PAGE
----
Biden to raise US refugee cap to 125,000 for next year

US administration says it intends to increase refugee admissions for next fiscal year, a move welcomed by advocates.

Announcement comes as US pushes to resettle thousands of Afghans evacuated from Kabul last month [File: Gemunu Amarasinghe/AP Photo]

The Biden administration has signalled plans to double the United States’s refugee admissions cap for the next fiscal year, reaffirming a commitment to bolster a resettlement programme that was gutted by former President Donald Trump.

The Department of State announced on Monday that the administration sent a report to Congress recommending that the limit be raised from 62,500 to 125,000 in the next fiscal year, which begins on October 1, 2021.

“With the world facing unprecedented global displacement and humanitarian needs, the United States is committed to leading efforts to provide protection and promote durable solutions to humanitarian crises, to include providing resettlement for the most vulnerable,” State Department spokesman Ned Price said in a statement.

The move comes as Washington is planning to resettle thousands of Afghans who fled their country after the Taliban takeover last month. With as many 40,000 Afghans already brought to the US under different statuses, it is unclear how many will formally be admitted under the refugee system.

President Joe Biden faced criticism earlier this year after he delayed a promise to raise the 2021 admissions cap from a historic low of 15,000 set by his predecessor, Trump. But in May the Biden administration raised the limit to 62,500.

Still, the US is projected to resettle 12,500 refugees by the end of the current fiscal year, according to the Department of State – partly due to the COVID-19 pandemic.

When raising the 2021 cap, Biden acknowledged that it would be difficult to resettle the maximum number of people that it allows. He also dampened expectations for the next fiscal year, saying it “will still be hard to hit” the 125,000 limit.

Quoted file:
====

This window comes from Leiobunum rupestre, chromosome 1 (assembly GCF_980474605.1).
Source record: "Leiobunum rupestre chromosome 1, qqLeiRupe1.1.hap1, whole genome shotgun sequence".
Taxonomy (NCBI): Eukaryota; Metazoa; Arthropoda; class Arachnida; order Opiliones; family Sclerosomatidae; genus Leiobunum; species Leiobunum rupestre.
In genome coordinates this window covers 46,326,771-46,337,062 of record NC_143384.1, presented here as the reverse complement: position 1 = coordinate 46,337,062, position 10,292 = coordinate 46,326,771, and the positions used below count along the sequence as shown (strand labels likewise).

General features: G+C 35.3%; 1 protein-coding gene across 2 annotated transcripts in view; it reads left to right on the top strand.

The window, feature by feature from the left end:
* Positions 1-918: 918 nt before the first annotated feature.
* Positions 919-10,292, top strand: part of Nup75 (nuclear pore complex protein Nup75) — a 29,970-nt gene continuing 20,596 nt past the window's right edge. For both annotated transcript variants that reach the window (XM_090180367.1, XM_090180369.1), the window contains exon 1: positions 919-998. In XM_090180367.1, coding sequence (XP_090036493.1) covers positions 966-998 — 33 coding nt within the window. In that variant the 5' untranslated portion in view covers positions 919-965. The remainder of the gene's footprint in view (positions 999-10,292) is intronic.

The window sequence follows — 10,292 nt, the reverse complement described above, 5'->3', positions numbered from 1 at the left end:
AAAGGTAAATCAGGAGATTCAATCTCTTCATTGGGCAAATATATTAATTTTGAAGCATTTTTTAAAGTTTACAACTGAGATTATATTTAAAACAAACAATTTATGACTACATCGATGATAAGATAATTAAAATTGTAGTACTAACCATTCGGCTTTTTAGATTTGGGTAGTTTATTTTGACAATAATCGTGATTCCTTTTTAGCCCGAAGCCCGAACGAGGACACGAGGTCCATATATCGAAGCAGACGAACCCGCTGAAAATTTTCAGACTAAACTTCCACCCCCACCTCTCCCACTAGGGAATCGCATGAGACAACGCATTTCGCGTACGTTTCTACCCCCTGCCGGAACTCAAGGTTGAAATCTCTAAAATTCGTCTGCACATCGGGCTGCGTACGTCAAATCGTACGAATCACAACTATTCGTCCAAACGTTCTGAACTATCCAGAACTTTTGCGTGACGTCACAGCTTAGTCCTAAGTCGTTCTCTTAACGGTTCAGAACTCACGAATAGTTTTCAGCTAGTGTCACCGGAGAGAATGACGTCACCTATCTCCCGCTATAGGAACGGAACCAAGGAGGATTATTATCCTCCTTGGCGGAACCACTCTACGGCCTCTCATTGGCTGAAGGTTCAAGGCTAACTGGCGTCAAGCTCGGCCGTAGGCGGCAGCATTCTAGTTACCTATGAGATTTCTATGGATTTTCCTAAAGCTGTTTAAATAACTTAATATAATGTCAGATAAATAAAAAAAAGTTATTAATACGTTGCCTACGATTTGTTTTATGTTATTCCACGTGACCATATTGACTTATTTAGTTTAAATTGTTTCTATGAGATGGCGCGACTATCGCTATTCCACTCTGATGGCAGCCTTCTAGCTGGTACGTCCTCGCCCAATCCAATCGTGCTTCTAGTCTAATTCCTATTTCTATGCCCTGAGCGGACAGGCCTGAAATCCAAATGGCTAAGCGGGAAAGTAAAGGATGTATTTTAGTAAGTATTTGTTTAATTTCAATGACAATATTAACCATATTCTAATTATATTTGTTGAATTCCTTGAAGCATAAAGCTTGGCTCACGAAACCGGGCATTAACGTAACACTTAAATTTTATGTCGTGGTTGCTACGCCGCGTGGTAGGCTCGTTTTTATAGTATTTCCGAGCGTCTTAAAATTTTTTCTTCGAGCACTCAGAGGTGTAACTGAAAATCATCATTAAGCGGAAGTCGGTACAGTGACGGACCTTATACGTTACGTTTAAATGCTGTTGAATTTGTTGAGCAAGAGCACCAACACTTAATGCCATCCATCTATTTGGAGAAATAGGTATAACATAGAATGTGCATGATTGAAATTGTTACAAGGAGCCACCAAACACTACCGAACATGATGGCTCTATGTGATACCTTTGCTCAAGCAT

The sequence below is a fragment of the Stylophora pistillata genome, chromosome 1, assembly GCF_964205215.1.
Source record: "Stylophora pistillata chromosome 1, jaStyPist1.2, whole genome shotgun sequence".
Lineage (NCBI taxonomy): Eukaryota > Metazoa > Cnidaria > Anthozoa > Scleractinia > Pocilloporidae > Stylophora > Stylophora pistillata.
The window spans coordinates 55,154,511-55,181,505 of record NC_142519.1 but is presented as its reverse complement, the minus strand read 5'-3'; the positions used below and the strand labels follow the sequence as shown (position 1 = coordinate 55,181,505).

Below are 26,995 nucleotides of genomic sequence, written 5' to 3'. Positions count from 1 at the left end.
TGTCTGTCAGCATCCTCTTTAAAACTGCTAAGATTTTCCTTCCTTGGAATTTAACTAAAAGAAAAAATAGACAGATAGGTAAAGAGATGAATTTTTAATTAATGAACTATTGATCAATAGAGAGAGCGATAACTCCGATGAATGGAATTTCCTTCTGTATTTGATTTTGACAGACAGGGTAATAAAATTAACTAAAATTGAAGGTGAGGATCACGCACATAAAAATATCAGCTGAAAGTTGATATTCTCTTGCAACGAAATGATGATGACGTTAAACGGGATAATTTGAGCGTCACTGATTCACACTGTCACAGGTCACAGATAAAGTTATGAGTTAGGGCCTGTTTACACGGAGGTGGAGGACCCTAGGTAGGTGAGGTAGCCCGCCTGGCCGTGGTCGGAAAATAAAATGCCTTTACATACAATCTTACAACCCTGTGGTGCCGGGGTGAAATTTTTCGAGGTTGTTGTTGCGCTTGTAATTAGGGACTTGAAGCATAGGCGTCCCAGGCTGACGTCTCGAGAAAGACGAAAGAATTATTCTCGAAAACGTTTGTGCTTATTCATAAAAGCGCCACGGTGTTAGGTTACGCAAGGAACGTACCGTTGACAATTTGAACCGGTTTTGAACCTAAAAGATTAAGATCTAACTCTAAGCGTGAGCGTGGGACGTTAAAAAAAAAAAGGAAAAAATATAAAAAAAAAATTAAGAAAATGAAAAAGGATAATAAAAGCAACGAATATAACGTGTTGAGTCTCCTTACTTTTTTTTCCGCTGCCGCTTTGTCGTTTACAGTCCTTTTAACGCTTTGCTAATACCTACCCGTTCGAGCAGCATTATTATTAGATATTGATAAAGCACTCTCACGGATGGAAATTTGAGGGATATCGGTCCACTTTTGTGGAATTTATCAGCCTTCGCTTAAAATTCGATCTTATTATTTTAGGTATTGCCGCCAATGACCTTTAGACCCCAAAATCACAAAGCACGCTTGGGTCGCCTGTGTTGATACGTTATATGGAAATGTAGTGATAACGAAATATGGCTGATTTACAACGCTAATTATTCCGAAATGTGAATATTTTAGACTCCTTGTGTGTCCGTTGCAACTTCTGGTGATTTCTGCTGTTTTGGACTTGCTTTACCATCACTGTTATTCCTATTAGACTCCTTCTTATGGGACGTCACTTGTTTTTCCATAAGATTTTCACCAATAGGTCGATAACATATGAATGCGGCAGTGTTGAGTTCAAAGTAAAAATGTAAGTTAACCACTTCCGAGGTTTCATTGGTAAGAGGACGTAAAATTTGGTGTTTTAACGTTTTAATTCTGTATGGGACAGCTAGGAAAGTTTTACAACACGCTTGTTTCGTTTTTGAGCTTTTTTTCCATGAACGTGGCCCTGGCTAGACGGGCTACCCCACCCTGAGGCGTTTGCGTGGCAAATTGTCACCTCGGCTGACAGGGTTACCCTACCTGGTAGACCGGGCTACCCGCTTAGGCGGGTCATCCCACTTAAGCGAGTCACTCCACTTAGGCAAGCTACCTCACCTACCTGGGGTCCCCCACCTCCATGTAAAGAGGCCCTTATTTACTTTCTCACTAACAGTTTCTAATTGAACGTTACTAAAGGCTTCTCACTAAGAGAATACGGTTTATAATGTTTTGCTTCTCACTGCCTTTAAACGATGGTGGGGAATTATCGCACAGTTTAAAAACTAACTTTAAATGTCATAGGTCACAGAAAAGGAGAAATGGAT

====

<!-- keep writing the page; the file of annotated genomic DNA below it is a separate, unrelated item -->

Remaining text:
“We might not make it the first year,” Biden said in a statement in May. “But we are going to use every tool available to help these fully-vetted refugees fleeing horrific conditions in their home countries.”

The president sets the refugee cap, but Congress is in charge of allocating the budget that includes resources for the resettlement programme. On Monday, the State Department said it would consult with lawmakers about the proposed refugee cap.

‘Hope for refugees’

Senator Dick Durbin, a senior Democrat, applauded the move.

“While I’m disappointed in the projected number of refugees to be admitted this fiscal year, I acknowledge the challenges the Biden Administration inherited with the US Refugee Admissions Program due to the anti-immigrant actions of the previous Administration,” Durbin wrote on Twitter.

“Facing the greatest refugee crisis in our time, I know the Biden Administration is working to restore the United States’ longstanding bipartisan tradition of providing safety to the world’s most vulnerable refugees – including Afghan refugees.”

Church World Service (CWS), an NGO that helps with refugee resettlement, also lauded the US administration’s decision.

“Today we celebrate a return to moral leadership and our nation’s commitment to welcome and generosity,” Erol Kekic, senior vice president at CWS, said in a statement. “At long last there is hope for refugees in search of safety, including Afghans who are in imminent danger and thousands of families waiting to be reunited.”

Some advocacy groups, including Oxfam and HIAS had pushed for raising the cap to 200,000 to accommodate the Afghanistan crisis. On Monday, HIAS called on the administration and Congress to rebuild and fully fund the US refugee resettlement programme.

“We cannot forget that this includes making sure that newly arriving Afghans must also have access to the same services as refugees admitted through the resettlement program,” Naomi Steinberg, HIAS vice president for policy and advocacy, said in a statement.

“They must also be able to become legal permanent residents, and ultimately US citizens, just as those admitted as refugees are able to do.”

Source: Al Jazeera